Journal: The World Allergy Organization journal
The burden of disease of food allergy is increasing worldwide. The standard of management is allergen avoidance and symptomatic treatment. Probiotics have been proposed to be beneficial for treatment and prevention of food allergy.
Routine immunization, one of the most effective public health interventions, has effectively reduced death and morbidity due to a variety of infectious diseases. However, allergic reactions to vaccines occur very rarely and can be life threatening. Given the large numbers of vaccines administered worldwide, there is a need for an international consensus regarding the evaluation and management of allergic reactions to vaccines.
Food protein-induced enterocolitis syndrome (FPIES) is a non IgE-mediated gastrointestinal food allergy that presents with delayed vomiting after ingestion primarily in infants. While the pathophysiology of FPIES is poorly understood, the clinical presentation of acute FPEIS reactions has been well characterized. The firstInternational Consensus Guidelines for the Diagnosis and Management of Food Protein-induced Enterocolitis Syndromewere published in 2017 and reviewed epidemiology, clinical presentation, and prognosis of acute and chronic FPIES. The workgroup outlined clinical phenotypes, proposed diagnostic criteria, and made recommendations on management. This article summarizes the guidelines and adds recent updates. FPIES is gaining recognition, however there continues to be delays in diagnosis and misdiagnosis due to overlap of symptoms with over conditions, lack of a diagnostic test, and because some of the common trigger foods are not thought of as allergenic. More research into disease mechanisms and factors influencing differences between populations is needed.
Since mite allergens are the most relevant inducers of allergic diseases worldwide, resulting in significant morbidity and increased burden on health services, the International Collaboration in Asthma, Allergy and Immunology (iCAALL), formed by the American Academy of Allergy, Asthma and Immunology (AAAAI), the American College of Allergy, Asthma and Immunology (ACAAI), the European Academy of Allergy and Clinical Immunology (EAACI), and the World Allergy Organization (WAO), has proposed to issue an International Consensus (ICON) on the clinical consequences of mite hypersensitivity. The objectives of this document are to highlight aspects of mite biology that are clinically relevant, to update the current knowledge on mite allergens, routes of sensitization, the genetics of IgE responses to mites, the epidemiologic aspects of mite hypersensitivity, the clinical pictures induced by mites, the diagnosis, specific immunotherapeutic approaches, and prevention.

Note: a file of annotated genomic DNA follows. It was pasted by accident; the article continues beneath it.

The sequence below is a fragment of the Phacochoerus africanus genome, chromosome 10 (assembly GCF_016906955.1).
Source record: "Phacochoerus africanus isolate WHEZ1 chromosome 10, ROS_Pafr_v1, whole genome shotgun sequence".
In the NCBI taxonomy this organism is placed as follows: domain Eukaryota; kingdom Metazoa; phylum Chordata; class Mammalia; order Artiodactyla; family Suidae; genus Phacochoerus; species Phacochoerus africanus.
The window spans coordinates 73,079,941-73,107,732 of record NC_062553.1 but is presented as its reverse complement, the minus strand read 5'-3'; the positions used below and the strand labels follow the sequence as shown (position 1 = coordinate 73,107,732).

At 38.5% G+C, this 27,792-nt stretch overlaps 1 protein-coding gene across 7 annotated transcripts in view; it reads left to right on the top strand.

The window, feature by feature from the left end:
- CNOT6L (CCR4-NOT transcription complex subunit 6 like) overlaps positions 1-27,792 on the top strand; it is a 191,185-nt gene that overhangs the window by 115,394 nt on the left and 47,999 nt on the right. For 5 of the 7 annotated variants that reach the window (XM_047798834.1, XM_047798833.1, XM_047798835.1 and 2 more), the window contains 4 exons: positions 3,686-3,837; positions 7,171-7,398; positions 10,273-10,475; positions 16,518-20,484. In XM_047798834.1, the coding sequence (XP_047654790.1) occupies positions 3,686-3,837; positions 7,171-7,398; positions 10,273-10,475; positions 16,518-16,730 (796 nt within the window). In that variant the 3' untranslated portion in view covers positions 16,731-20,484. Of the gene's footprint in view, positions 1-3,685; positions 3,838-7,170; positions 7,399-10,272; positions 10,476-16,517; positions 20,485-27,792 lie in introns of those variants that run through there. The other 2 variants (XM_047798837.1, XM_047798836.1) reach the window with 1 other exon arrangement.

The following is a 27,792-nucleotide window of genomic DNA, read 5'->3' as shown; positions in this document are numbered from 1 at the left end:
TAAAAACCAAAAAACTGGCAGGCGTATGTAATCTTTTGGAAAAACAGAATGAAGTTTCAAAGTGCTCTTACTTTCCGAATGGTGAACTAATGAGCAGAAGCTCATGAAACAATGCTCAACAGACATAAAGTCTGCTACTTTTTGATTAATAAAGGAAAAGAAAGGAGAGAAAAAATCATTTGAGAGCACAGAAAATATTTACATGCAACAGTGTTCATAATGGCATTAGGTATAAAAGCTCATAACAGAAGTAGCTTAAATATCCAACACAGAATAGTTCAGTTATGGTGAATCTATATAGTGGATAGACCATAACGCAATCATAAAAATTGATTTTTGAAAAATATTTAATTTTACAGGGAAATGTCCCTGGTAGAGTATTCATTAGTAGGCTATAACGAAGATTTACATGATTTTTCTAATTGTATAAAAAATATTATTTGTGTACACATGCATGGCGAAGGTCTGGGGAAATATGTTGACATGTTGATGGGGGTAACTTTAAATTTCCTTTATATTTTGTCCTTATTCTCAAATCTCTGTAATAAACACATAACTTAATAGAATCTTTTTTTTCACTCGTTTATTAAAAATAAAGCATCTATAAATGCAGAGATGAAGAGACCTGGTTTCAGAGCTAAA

The impact on health related quality of life (HRQL) has been well studied in children with Immunoglobulin E (IgE)-mediated food allergy. However limited data exists on related quality of life (QOL) of families who have a child suffering from food protein induced non-IgE mediated gastrointestinal allergies. We aimed to establish the QOL of families with children at the beginning of following an elimination diet for non-IgE mediated gastrointestinal food allergies.